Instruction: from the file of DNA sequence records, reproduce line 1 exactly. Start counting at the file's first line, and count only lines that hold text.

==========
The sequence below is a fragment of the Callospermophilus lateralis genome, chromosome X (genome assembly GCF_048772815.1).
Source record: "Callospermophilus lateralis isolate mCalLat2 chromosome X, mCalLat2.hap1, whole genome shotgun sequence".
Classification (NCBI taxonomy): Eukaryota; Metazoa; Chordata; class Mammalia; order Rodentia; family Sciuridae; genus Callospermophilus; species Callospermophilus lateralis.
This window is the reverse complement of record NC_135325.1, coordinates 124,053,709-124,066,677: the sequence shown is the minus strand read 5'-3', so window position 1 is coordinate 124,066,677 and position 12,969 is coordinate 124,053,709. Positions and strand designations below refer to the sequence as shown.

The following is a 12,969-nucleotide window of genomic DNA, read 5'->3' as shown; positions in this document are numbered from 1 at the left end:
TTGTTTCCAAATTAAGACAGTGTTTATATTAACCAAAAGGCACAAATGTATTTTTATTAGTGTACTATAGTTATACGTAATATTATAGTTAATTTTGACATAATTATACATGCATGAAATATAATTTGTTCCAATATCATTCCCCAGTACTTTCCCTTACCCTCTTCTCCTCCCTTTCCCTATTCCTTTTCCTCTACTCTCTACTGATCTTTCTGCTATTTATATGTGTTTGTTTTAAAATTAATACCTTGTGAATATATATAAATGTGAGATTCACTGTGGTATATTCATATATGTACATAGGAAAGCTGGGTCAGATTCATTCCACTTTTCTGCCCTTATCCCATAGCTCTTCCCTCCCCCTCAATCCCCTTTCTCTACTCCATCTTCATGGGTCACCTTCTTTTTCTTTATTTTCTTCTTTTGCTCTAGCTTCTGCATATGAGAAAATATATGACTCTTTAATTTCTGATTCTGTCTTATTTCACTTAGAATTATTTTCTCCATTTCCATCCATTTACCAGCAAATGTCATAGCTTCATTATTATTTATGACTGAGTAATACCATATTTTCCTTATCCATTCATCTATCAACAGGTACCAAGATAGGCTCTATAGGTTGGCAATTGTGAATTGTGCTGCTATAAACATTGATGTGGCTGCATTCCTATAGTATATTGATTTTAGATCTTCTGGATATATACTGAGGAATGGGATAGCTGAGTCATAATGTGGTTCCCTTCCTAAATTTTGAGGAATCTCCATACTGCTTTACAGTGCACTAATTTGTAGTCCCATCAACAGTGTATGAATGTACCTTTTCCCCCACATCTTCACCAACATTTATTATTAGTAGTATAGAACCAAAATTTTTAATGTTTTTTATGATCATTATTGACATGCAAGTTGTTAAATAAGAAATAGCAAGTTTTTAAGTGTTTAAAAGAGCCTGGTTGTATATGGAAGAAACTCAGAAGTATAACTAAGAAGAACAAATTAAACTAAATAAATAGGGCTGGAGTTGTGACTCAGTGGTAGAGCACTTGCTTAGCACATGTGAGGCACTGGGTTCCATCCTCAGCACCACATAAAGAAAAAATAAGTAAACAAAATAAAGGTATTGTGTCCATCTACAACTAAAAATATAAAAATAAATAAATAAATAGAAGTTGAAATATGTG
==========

The sequence below is a fragment of the Callospermophilus lateralis genome, chromosome X (genome assembly GCF_048772815.1).